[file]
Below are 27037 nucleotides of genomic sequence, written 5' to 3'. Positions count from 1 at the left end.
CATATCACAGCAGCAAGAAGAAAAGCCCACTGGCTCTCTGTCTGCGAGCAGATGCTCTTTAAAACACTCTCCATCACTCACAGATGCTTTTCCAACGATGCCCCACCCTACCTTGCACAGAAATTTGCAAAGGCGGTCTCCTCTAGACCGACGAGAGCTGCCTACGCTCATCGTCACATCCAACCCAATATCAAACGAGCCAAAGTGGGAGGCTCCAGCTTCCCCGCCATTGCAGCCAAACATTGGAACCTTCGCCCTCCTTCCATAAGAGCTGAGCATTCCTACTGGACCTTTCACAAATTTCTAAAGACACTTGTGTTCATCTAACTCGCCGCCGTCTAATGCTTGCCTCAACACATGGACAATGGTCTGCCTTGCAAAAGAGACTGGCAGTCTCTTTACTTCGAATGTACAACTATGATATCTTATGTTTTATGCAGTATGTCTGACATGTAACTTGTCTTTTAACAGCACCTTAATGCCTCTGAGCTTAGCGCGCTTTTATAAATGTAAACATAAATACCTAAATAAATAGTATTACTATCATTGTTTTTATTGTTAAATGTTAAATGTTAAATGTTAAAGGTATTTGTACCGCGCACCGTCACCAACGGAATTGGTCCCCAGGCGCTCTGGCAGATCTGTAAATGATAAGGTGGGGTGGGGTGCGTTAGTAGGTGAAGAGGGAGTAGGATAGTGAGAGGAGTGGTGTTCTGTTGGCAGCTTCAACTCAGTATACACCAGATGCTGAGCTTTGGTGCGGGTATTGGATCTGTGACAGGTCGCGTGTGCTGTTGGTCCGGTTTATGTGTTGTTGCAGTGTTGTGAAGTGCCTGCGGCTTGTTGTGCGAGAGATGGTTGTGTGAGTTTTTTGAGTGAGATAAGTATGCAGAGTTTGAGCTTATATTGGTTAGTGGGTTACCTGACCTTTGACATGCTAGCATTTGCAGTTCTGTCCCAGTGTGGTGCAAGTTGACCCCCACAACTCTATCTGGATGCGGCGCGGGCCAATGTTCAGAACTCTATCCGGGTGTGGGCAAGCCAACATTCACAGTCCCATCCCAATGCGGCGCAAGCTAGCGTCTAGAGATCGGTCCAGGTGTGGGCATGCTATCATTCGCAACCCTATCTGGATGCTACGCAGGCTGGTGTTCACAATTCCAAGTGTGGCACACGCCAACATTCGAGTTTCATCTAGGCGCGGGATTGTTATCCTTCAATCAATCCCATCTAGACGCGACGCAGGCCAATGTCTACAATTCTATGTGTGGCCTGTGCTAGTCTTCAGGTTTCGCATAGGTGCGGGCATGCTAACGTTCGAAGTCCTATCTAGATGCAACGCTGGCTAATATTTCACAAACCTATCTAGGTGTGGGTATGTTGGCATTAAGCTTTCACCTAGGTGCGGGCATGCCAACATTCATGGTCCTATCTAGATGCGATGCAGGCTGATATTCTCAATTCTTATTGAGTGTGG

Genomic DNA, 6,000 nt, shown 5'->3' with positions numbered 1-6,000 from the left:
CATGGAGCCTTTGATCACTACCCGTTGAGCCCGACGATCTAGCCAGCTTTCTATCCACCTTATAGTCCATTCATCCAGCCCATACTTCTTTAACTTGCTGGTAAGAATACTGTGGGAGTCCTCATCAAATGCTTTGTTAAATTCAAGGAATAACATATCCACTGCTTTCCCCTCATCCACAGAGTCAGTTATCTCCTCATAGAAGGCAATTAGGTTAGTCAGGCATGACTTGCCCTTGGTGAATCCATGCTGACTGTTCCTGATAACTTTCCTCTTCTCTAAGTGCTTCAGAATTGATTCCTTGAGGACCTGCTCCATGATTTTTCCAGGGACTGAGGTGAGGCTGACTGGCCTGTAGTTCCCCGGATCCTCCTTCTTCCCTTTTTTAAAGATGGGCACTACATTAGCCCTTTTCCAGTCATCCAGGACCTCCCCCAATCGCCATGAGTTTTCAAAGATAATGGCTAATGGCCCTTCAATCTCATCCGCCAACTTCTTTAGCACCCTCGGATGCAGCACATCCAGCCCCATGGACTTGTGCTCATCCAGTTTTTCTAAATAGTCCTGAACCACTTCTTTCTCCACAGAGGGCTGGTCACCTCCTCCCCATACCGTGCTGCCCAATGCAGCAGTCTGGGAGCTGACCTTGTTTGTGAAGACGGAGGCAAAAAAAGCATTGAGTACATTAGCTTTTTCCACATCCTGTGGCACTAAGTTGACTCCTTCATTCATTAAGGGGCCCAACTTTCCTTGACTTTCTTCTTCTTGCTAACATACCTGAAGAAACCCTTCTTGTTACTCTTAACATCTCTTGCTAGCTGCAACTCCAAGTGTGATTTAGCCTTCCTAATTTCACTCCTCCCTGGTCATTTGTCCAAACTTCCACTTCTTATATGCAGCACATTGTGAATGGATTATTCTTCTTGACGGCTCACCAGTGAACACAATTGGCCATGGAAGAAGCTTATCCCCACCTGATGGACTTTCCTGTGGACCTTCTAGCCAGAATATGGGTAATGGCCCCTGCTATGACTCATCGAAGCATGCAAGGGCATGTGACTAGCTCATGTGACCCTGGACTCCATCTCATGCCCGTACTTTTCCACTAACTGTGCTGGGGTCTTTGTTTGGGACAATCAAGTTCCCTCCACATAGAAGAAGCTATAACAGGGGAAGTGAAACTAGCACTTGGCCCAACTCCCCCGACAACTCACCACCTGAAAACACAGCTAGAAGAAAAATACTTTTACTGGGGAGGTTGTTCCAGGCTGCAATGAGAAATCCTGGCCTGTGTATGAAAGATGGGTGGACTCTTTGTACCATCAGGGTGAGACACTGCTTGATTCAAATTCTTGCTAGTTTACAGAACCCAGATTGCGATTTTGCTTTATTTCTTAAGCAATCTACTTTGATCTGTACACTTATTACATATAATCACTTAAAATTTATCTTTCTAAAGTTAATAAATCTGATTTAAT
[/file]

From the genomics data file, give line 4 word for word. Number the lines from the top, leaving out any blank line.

CATGGAGCCTTTGATCACTACCCGTTGAGCCCGACGATCTAGCCAGCTTTCTATCCACCTTATAGTCCATTCATCCAGCCCATACTTCTTTAACTTGCTGGTAAGAATACTGTGGGAGTCCTCATCAAATGCTTTGTTAAATTCAAGGAATAACATATCCACTGCTTTCCCCTCATCCACAGAGTCAGTTATCTCCTCATAGAAGGCAATTAGGTTAGTCAGGCATGACTTGCCCTTGGTGAATCCATGCTGACTGTTCCTGATAACTTTCCTCTTCTCTAAGTGCTTCAGAATTGATTCCTTGAGGACCTGCTCCATGATTTTTCCAGGGACTGAGGTGAGGCTGACTGGCCTGTAGTTCCCCGGATCCTCCTTCTTCCCTTTTTTAAAGATGGGCACTACATTAGCCCTTTTCCAGTCATCCAGGACCTCCCCCAATCGCCATGAGTTTTCAAAGATAATGGCTAATGGCCCTTCAATCTCATCCGCCAACTTCTTTAGCACCCTCGGATGCAGCACATCCAGCCCCATGGACTTGTGCTCATCCAGTTTTTCTAAATAGTCCTGAACCACTTCTTTCTCCACAGAGGGCTGGTCACCTCCTCCCCATACCGTGCTGCCCAATGCAGCAGTCTGGGAGCTGACCTTGTTTGTGAAGACGGAGGCAAAAAAAGCATTGAGTACATTAGCTTTTTCCACATCCTGTGGCACTAAGTTGACTCCTTCATTCATTAAGGGGCCCAACTTTCCTTGACTTTCTTCTTCTTGCTAACATACCTGAAGAAACCCTTCTTGTTACTCTTAACATCTCTTGCTAGCTGCAACTCCAAGTGTGATTTAGCCTTCCTAATTTCACTCCTCCCTGGTCATTTGTCCAAACTTCCACTTCTTATATGCAGCACATTGTGAATGGATTATTCTTCTTGACGGCTCACCAGTGAACACAATTGGCCATGGAAGAAGCTTATCCCCACCTGATGGACTTTCCTGTGGACCTTCTAGCCAGAATATGGGTAATGGCCCCTGCTATGACTCATCGAAGCATGCAAGGGCATGTGACTAGCTCATGTGACCCTGGACTCCATCTCATGCCCGTACTTTTCCACTAACTGTGCTGGGGTCTTTGTTTGGGACAATCAAGTTCCCTCCACATAGAAGAAGCTATAACAGGGGAAGTGAAACTAGCACTTGGCCCAACTCCCCCGACAACTCACCACCTGAAAACACAGCTAGAAGAAAAATACTTTTACTGGGGAGGTTGTTCCAGGCTGCAATGAGAAATCCTGGCCTGTGTATGAAAGATGGGTGGACTCTTTGTACCATCAGGGTGAGACACTGCTTGATTCAAATTCTTGCTAGTTTACAGAACCCAGATTGCGATTTTGCTTTATTTCTTAAGCAATCTACTTTGATCTGTACACTTATTACATATAATCACTTAAAATTTATCTTTCTAAAGTTAATAAATCTGATTTAAT